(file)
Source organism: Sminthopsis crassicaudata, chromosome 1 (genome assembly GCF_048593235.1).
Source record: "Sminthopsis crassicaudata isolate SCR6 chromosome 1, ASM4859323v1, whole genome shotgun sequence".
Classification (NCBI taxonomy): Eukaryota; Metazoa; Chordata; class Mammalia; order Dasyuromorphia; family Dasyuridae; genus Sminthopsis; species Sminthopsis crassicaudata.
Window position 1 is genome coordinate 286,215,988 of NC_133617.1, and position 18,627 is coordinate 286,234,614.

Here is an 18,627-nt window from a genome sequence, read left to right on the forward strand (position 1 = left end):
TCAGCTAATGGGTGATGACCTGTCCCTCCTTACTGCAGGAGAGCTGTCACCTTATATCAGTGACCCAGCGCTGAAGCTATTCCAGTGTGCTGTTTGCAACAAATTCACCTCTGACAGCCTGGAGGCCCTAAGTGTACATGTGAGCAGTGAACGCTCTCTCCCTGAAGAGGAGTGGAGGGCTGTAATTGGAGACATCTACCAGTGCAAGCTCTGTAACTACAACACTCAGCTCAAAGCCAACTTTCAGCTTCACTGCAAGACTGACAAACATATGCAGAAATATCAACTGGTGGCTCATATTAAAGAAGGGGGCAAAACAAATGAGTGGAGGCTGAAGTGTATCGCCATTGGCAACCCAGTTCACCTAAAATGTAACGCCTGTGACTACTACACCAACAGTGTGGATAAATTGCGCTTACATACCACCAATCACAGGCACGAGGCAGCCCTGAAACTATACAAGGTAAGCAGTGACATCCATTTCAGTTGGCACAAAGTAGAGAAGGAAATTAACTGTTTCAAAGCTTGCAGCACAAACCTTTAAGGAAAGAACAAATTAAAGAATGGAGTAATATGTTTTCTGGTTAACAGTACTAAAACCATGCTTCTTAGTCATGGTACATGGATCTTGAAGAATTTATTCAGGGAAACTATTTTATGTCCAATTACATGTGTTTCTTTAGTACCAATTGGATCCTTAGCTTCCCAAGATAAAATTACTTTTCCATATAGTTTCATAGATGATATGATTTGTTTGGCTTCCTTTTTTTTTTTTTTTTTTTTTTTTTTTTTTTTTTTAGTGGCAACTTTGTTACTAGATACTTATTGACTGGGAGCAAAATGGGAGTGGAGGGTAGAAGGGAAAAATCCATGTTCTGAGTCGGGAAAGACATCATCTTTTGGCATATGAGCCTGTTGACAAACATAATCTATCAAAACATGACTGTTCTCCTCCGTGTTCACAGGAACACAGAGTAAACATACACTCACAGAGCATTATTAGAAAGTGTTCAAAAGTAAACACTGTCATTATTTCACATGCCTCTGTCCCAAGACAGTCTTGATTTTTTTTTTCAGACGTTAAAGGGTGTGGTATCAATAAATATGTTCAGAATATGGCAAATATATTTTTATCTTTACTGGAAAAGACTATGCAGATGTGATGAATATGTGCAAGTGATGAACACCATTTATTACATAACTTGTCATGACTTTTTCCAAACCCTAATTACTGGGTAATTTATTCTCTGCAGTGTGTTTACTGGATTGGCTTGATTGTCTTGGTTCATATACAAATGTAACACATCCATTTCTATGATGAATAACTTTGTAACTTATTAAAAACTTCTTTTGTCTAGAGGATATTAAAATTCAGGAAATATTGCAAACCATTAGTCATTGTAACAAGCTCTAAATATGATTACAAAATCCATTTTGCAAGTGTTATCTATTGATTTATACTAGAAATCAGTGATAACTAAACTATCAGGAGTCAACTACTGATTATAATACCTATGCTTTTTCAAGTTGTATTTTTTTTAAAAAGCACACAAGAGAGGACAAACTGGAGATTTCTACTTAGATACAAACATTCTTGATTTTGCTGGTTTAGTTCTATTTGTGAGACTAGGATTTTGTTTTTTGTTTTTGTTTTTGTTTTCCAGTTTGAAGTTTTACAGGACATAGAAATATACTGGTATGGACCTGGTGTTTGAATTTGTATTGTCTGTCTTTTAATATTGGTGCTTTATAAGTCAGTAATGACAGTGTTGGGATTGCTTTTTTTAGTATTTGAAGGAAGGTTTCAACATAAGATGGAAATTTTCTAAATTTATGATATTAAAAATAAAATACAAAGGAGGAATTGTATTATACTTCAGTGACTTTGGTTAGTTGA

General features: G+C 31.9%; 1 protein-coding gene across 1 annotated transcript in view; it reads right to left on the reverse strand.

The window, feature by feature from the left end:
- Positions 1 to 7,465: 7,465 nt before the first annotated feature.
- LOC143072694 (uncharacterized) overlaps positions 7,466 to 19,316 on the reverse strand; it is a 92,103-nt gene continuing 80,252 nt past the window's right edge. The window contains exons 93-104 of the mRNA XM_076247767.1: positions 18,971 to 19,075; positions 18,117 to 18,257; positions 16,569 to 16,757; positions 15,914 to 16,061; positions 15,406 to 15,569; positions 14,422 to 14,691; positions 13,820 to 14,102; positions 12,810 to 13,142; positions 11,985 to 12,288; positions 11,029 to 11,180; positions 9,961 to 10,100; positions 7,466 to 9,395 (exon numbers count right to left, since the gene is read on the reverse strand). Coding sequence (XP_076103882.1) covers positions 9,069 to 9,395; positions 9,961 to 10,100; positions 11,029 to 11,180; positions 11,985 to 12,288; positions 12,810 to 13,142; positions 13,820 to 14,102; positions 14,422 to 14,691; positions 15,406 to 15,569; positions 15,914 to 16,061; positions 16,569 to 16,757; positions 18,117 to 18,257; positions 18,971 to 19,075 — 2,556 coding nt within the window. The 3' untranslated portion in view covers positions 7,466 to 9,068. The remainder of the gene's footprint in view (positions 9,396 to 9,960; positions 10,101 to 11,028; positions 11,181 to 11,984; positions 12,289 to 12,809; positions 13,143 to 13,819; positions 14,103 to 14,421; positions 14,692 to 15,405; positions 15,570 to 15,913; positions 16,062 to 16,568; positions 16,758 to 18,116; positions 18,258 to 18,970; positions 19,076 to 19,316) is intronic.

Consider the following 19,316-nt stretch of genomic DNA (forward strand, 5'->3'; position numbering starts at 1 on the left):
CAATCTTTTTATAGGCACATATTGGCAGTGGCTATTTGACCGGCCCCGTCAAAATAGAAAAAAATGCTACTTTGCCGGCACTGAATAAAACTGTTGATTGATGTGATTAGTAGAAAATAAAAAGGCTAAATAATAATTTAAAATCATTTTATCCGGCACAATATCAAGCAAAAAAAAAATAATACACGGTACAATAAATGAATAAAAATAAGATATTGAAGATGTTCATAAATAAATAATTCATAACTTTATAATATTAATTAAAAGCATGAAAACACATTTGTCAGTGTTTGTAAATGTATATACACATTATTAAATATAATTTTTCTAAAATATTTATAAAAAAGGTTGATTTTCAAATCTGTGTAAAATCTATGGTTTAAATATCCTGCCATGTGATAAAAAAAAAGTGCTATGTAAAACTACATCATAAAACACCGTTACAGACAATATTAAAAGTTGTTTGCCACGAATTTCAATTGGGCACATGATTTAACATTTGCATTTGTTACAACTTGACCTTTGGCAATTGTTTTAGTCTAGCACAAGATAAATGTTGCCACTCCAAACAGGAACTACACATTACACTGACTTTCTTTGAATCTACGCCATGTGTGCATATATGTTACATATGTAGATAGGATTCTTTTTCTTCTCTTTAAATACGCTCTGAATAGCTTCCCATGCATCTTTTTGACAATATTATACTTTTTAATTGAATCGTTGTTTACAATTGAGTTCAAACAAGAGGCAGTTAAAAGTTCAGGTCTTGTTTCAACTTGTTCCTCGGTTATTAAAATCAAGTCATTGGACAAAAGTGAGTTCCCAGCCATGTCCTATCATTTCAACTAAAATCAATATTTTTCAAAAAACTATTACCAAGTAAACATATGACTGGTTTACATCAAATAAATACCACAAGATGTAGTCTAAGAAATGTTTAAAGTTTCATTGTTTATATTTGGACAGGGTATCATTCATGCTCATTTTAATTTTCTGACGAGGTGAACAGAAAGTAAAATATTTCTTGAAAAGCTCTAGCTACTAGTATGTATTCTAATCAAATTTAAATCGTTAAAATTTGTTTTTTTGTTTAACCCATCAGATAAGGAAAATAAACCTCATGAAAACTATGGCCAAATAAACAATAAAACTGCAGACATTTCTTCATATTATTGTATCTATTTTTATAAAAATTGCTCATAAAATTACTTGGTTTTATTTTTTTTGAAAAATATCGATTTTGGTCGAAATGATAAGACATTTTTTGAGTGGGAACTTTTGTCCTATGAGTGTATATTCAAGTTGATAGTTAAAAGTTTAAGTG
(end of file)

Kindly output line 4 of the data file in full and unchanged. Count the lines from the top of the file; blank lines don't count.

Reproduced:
Window position 1 is genome coordinate 286,215,988 of NC_133617.1, and position 18,627 is coordinate 286,234,614.